Successful watering is putting the right amount of water in the right place to plants' roots can soak up what they need without being drowned. I have strong opinions on this topic, which I will be discussing on Mike Nowak's radio show on WCPT Sunday from 9 to 11 a.m.
I also have a small arsenal of chosen weapons for putting water where it needs to go. I find they make the task much easier.
Here are some of my favorite watering tools. This is the straight dope; I really use all these tools. Nobody suggested these product endorsements to me and only one of these tools (see swag alert below) was given to me by a marketer.
Finger. Best moisture sensor made. Insert into soil of bed or container up to second knuckle. If fingertip does not feel moisture, water. Wash finger after use.
Black rubber hoses. These were one of my best-ever investments. It's not that they don't kink -- there is no such thing as a kink-proof hose. It's that when they do kink, they don't keep the kink and develop a kink-prone spot like vinyl hoses do. The black hoses are also much less conspicuous than green or tan hoses, which is important to me since I have no hidden place to store my hoses (and I have never found a hose reel that is not hideous). And they last. In the winter I disconnect these contractor-grade hoses from the faucet and let them drain but I leave them out in the weather.
Hose guides. These keep hoses from crushing plants when you drag them around. In my experience plastic hose guides and any guides that require you to thread the hose through something are annoying and ineffective. What you want is basically a post, ideally more or less decorative and not sharp so if someone barks their shin on it they won't need stitches. Hopefully you would place it where the risk of shin-barking is minimal.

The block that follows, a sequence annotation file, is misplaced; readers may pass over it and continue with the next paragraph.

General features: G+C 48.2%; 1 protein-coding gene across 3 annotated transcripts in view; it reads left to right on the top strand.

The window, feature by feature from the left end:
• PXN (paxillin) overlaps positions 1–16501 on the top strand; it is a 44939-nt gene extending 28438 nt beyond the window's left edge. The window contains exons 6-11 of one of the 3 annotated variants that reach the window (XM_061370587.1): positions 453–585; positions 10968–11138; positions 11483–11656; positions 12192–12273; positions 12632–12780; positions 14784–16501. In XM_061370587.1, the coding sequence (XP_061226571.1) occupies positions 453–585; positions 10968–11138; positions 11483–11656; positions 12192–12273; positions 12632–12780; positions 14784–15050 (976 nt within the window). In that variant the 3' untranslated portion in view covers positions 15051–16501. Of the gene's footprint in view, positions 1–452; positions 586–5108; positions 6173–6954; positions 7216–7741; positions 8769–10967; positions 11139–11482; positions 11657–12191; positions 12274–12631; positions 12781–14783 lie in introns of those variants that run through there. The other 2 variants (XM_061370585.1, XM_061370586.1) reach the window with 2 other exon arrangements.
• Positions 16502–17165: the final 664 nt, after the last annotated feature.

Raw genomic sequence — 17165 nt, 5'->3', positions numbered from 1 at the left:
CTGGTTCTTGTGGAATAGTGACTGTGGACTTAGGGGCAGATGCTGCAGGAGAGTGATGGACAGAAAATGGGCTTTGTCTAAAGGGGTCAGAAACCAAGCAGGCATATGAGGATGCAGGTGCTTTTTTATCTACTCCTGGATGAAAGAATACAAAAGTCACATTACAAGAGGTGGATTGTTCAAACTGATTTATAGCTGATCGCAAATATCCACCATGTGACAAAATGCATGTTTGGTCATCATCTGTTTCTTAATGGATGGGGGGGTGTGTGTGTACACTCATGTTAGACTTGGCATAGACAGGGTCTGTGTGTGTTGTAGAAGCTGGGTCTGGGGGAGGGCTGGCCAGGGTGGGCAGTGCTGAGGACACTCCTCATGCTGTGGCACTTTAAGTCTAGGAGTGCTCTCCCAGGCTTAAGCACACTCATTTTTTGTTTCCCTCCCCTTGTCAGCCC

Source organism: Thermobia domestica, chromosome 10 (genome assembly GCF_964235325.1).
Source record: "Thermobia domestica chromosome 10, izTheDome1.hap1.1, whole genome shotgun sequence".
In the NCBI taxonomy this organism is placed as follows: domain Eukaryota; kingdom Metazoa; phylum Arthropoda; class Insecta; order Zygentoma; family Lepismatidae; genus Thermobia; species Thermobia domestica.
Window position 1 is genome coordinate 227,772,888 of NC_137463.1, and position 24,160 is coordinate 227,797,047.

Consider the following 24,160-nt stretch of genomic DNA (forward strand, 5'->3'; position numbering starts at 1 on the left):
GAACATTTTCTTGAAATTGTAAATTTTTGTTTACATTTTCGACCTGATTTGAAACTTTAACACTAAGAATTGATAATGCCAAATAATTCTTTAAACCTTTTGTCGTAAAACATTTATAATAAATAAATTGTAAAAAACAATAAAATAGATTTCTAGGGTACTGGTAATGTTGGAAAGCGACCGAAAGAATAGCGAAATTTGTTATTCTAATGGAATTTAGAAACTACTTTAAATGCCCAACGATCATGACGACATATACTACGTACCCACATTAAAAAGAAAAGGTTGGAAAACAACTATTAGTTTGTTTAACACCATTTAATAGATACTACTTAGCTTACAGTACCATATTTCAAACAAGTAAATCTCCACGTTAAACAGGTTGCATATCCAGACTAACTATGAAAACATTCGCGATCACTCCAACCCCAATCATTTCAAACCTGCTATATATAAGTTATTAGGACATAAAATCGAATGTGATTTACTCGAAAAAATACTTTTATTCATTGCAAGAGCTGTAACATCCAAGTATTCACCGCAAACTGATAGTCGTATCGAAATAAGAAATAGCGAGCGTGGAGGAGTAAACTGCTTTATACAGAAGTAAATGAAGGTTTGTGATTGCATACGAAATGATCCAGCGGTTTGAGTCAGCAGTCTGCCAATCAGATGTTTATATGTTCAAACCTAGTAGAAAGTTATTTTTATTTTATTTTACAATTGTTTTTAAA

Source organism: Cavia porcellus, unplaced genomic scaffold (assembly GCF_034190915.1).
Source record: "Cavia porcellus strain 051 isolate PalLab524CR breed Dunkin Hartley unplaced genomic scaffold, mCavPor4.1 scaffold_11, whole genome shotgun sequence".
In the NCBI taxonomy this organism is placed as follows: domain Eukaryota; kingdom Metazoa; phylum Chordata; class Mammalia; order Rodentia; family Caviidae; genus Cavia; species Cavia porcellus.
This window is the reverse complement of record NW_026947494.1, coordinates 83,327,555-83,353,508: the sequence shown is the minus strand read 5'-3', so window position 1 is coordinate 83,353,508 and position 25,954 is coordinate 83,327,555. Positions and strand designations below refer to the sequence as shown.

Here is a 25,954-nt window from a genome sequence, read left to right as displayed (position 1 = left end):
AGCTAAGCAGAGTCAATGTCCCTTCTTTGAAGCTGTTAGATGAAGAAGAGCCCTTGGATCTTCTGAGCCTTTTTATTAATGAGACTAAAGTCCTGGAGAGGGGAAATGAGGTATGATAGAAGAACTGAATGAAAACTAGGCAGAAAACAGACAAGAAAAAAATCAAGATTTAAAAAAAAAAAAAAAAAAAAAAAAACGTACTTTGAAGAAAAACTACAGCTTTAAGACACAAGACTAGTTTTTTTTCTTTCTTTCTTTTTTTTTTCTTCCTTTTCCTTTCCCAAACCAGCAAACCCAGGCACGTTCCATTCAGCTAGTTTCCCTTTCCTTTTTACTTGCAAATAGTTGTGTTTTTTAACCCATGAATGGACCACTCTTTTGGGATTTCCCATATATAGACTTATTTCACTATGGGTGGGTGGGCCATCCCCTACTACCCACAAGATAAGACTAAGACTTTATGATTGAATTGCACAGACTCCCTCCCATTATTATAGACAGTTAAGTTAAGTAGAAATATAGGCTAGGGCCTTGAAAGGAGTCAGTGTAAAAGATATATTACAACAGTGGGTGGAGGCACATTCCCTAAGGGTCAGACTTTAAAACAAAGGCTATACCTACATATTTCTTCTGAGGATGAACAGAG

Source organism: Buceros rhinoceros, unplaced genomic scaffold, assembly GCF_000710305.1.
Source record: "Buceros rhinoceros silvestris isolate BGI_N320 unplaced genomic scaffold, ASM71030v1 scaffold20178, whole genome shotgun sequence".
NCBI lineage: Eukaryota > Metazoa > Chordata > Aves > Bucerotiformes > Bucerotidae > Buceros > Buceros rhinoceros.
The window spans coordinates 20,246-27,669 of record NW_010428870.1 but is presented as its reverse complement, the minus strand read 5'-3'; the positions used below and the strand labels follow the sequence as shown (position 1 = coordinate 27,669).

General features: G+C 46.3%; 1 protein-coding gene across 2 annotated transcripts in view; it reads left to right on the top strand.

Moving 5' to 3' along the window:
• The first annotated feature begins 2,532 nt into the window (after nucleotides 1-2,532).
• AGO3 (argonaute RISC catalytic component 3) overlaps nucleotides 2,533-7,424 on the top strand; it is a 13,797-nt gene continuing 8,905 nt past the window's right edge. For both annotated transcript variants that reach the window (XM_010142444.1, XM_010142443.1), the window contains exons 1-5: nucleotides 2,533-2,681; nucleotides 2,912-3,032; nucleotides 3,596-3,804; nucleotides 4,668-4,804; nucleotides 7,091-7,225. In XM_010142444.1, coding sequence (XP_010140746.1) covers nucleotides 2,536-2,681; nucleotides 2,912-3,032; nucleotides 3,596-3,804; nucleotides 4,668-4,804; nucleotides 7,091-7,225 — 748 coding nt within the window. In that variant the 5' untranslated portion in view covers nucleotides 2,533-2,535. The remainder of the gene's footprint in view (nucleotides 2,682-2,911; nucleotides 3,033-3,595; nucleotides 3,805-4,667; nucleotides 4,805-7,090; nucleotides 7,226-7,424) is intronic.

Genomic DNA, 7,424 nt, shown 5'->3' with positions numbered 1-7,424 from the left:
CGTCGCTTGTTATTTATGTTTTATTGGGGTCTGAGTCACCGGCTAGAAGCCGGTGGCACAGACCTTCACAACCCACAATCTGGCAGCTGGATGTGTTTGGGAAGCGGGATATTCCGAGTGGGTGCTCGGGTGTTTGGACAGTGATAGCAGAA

Brass Y-connectors. These are on all my faucets. As with all hose and watering parts, I insist on metal; I've had too many pieces of plastic crack or leak or explode and soak me. The Y-connector allows me to leave the hose connected to one side and use the other side to fill watering cans or rinse pots, or to attach another hose. The levers allow me to switch the flow from one side to the other. My ideal Y-connector (which I haven't found yet) would have larger, easier-to-grasp levers.
Shutoff valves. I have these on the end of every hose, between the hose end and the quick connector (see below). The shutoff allows me to stop the water flow while I switch sprinklers or set a timer without have to trudge back to the faucet. It also allows me to fine-tune the flow to a sprinkler so it covers just the area I want to water. I'm allowing plastic here because the lever on this one is easier to turn than on metal ones I've seen.
Brass quick connectors. The greatest invention! They save me countless hours of hose wrestling. There's a female connector that fits into a male connector (yes, I know, this terminology was invented by guys). You pull back a collar on the male connector and the female connector slips in; let the collar go and it locks. It takes a fraction of a jiffy and makes it so much easier to connect and disconnect hoses, sprinklers, nozzles and timers, with no twisting. Because it's so easy to switch, I'm more likely to use just the right tool for each job. The male connector automatically shuts off the water supply when it's disconnected. There are plastic quick connectors, but I scorn them. I have developed a large collection of brass ones, which I use on every tool. (It's a good idea to stick with one brand, though, so there's no risk they won't fit. Most of mine are Nelson.) If quick connectors leak, it is nearly always because they aren't screwed in tight. Taking a minute to tighten any hose connections saves a lot of water.
Pattern nozzle with angle setting. (SWAG ALERT! I got this nozzle free at a trade show a couple of years ago, so you have a perfect right to be suspicious of my motives in praising it. However, lots of other marketers have given me tools I have not seen fit to praise on the internet.)
In general, I like simplicity in my tools. And there are simpler hose-end nozzles. But this nine-pattern metal nozzle from Dramm is very sturdy and replaces several single-purpose nozzles.